The IBM S/390 (both registered trademarks of International Business Machines Corporation) in a feature used in IBM's ESA/390 G4 machines which used millicode in the hierarchical cache structure and a millimode operating mode as well as a system mode using a read only storage structure for millicode in an SMP environment. In a later generation there is a processor that uses a single Branch History Table to hold branch information for all modes of operations. The operation of the branch history table allows the instruction fetch operations in the processor to proceed to the targeted instruction stream without direction first being given as a result of decoded or executing instructions. There are certain actions that millicode performs that requires control over the operation and actions of instruction fetching. These may include types and addresses of requests sent to the cache for functional reasons.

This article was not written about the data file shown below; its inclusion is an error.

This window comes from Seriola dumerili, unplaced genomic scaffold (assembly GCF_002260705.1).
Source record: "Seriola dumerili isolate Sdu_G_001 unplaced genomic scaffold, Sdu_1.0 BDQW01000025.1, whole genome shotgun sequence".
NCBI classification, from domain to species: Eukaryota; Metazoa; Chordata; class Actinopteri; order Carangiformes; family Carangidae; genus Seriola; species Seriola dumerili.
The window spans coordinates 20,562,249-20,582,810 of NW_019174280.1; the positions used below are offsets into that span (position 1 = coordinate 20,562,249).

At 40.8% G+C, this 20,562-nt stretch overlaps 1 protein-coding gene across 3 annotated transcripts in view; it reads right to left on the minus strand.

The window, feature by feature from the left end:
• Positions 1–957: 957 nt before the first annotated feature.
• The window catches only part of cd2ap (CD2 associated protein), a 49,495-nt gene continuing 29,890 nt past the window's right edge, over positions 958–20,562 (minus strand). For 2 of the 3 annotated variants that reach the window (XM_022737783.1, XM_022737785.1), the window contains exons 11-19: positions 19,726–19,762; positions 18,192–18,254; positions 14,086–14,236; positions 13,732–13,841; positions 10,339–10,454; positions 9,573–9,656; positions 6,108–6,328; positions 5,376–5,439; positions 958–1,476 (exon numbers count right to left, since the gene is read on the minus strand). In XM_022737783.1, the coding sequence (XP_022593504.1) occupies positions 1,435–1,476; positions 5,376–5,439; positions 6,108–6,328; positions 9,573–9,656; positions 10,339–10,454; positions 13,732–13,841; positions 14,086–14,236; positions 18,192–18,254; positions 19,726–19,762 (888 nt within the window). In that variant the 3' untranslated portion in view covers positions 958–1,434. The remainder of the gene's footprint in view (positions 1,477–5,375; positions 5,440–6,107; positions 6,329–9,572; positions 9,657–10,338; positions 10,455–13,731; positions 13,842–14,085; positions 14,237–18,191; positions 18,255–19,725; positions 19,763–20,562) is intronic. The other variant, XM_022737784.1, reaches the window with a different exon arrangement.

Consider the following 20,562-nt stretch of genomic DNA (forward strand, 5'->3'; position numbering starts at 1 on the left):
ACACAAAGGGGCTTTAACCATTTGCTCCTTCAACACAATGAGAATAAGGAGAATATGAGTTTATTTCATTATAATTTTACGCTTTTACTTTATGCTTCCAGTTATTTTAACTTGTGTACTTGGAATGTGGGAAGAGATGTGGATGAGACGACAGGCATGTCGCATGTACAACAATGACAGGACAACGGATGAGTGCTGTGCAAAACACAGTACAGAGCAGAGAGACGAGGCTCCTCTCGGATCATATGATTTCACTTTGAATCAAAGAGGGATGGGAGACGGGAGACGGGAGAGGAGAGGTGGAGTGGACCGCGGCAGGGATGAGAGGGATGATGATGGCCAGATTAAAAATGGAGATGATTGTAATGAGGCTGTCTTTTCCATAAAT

It is noted that many processor designs have available global disable functions to stop BHT operation if there has been a hardware failure or functional problem with the BHT. Those that are skilled in the art would be aware of this existence and use.

SUMMARY OF THE INVENTION

Our invention provides a millimode capable computer method for a system having a central processor and a normal mode of operation and a millimode of operation. This computer system has a branch history table, in which the branch history table contains branch entries from both operation in S/390 mode and all licensed internal code modes, including a highly privileged mode known as millicode mode, with controls for the millicode to selectively enable and disable instruction fetching of target data from the branch history table entries. These controls are provided by two different means for multiple reasons. They are also different than a global control that allows branch history table functionally set when the processor is initialized for which the value is determined based upon if the branch history table functions properly or not.